The Law on the Protection of Personal Data and the Application of the GDPR Regulation in Bosnia and Herzegovina

The Personal Data Protection Act of Bosnia and Herzegovina dates from 2006 with subsequent amendments from 2011 (hereinafter: the Personal Data Protection Act) represents the lex specialis regulation in the field of personal data protection. The above mentioned Law is of the national framework and applies only in the territory of Bosnia and Herzegovina.

GDPR (General Data Protection Regulation – hereinafter: GDPR Regulation) is a regulation adopted at the level of the European Union and is directly applied in every member state. Therefore, since 2018, with the entry into force of the above mentioned regulation, the European Union uniquely regulates the rights and obligations regarding the protection of personal data and users thereof.

The GDPR regulation primarily introduces new rules of an internal nature that apply to every organization that has access to, stores or processes personal data, but also of an external nature whose rules aim to regulate the organization’s handling of the access to or storage of certain personal data and their presentation to third parties. In addition to the above, the GDPR regulation strengthens the position of the supervisory authority and leaves the possibility of imposing fines by the authority for the protection of personal data.

Bosnia and Herzegovina and other third countries, considered from the point of view of the European Union, do not have the obligation to apply the GDPR regulation directly. On the other hand, and taking into account only the candidate status of Bosnia and Herzegovina for membership in the European Union, Bosnia and Herzegovina is obliged to harmonize national regulations with the standards of the European Union. The aforementioned duty to harmonize regulations is not the only point of connection of the GDPR regulation with its application in Bosnia and Herzegovina. Namely, Article 3 of the GDPR regulation stipulates that it “refers to the processing of personal data in the context of the activities of the establishment of a controller or processor in the European Union, regardless of whether the processing takes place in the European Union or not.”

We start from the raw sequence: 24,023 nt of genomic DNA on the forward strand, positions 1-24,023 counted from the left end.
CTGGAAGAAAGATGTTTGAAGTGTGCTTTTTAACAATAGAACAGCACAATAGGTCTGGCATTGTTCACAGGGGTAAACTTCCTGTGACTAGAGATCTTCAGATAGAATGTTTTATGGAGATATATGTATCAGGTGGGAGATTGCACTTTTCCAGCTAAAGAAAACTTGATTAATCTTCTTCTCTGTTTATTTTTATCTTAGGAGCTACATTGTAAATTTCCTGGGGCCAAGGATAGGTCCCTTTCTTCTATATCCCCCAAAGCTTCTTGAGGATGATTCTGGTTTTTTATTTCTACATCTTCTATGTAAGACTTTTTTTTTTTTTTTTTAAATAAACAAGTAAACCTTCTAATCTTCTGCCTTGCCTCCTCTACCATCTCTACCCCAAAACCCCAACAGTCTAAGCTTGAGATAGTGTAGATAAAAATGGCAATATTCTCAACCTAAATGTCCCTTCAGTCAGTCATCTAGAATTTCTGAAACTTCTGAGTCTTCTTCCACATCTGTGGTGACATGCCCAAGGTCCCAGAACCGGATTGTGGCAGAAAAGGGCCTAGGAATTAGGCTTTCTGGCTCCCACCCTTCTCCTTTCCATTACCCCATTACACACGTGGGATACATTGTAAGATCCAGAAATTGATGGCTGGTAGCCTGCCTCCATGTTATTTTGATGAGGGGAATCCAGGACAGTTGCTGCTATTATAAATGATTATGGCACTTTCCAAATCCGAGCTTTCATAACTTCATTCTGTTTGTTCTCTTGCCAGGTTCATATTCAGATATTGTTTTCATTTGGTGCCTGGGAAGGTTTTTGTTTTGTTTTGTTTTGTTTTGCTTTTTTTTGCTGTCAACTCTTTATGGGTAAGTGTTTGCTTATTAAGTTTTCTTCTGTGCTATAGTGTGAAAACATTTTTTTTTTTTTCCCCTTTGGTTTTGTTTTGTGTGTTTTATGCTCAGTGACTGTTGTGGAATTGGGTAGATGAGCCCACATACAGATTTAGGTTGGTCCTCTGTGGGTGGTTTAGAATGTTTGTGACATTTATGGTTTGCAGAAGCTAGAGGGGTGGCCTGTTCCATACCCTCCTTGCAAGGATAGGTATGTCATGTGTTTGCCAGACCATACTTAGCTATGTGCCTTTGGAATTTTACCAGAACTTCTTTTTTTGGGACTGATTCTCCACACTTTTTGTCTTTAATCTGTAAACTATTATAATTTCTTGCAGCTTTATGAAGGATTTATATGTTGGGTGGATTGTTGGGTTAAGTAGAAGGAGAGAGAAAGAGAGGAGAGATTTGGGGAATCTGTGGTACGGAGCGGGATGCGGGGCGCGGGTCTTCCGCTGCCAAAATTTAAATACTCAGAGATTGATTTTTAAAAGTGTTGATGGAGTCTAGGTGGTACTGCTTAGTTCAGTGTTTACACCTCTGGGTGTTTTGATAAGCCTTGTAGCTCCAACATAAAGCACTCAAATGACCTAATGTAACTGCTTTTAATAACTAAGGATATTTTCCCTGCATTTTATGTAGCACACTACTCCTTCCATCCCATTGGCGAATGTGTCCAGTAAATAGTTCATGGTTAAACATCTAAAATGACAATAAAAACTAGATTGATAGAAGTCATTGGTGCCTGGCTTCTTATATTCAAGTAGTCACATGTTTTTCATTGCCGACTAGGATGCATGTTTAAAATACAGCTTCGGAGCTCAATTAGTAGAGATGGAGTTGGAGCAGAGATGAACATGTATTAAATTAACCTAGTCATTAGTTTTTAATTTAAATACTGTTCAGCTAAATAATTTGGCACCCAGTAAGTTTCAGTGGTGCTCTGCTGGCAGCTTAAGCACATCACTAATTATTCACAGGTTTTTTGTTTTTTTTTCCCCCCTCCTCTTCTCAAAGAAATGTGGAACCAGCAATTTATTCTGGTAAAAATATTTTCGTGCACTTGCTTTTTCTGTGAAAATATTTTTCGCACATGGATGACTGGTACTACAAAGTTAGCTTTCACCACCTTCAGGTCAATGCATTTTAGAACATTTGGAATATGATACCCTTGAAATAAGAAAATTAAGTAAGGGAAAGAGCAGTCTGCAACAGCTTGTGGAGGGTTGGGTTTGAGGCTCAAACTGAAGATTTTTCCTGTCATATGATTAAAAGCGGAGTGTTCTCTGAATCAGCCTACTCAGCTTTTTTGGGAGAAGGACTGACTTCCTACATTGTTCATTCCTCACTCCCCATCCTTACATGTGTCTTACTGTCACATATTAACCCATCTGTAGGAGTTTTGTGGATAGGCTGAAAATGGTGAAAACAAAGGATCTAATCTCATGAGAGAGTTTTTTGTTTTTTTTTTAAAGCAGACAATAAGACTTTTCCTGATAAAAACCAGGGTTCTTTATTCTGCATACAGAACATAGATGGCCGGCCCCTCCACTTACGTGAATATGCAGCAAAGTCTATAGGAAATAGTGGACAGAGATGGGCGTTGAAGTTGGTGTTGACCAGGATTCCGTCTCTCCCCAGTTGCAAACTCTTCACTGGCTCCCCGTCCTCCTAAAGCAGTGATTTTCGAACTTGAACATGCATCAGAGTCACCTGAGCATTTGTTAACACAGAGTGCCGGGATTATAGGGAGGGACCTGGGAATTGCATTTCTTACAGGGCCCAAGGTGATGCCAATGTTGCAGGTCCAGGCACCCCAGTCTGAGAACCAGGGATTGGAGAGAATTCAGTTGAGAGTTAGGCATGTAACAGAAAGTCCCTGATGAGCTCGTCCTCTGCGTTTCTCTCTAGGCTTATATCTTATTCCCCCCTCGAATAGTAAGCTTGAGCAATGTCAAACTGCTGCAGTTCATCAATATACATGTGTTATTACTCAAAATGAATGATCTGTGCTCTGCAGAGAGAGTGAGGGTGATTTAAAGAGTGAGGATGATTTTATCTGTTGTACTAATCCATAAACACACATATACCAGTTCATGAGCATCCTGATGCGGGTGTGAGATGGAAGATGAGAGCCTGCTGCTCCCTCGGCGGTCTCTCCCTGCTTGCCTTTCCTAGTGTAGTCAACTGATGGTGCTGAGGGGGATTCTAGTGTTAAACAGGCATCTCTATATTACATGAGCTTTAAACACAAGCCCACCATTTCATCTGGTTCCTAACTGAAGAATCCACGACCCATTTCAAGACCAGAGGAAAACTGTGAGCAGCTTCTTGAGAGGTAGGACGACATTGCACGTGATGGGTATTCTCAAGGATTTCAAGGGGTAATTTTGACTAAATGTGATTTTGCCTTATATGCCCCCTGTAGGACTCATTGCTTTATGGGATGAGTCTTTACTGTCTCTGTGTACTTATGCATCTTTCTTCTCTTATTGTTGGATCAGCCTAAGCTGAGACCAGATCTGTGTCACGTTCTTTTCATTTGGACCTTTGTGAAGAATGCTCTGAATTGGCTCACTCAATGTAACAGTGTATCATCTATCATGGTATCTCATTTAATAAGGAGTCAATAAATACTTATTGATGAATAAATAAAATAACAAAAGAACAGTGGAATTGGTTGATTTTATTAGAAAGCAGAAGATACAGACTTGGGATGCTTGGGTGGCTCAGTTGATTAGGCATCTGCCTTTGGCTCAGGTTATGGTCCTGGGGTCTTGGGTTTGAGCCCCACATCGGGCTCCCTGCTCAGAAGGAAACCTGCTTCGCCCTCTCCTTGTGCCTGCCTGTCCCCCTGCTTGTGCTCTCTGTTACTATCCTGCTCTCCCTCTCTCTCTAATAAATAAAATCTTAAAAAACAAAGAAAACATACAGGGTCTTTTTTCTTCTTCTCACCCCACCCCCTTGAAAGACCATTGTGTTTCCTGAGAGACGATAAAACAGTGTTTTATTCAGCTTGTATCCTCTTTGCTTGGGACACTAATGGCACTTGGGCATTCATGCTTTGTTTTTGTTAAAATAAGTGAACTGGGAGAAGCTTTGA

Regarding to the above, companies outside the European Union will be subject to this Regulation, if these companies offer goods or services or monitor the behavior of European Union residents. Such company has the obligation to organize the system internally in accordance with the requirements of the GDPR regulation, regardless of the fact that it is not located in the European Union.

The GDPR office prescribes the cases when data may be processed. Therefore, for the legal processing of personal data, there must be at least one of the following legal bases:

  • The respondent has given consent for data processing for one or more special purposes;
  • Processing is necessary for the performance of a contract to which the respondent is a party or in order to take actions at the request of the respondent before concluding the contract;
  • Processing is necessary to comply with the legal obligations of the processor;
  • Processing is necessary to protect the key interests of the data subject or other natural person;
  • Processing is necessary for the performance of a task of public interest or in the exercise of the official authority of the processor manager;
  • Processing is necessary for the purposes of the legitimate interests of the controller or a third party, except when those interests are stronger than the interests or basic rights and freedoms of the data subject that require the protection of personal data, especially if the data subject is a child.

The above abounds in many legal standards, which indicates that with every action undertaken that leads to the processing of personal data, it is necessary to assess whether in the concrete case there is a valid legal basis for undertaking it.

In case of violation of the provisions of the GDPR regulation, the supervisory authorities can impose sanctions of different content and type. For example, I can issue a written warning in the case of an unintentional violation for the first violation, administrative fines in the amount of up to 10 million euros or up to 2% of the total annual turnover at the world level for the previous year or up to 20 million euros (4% of the total annual turnover at the world level for the previous year) etc.

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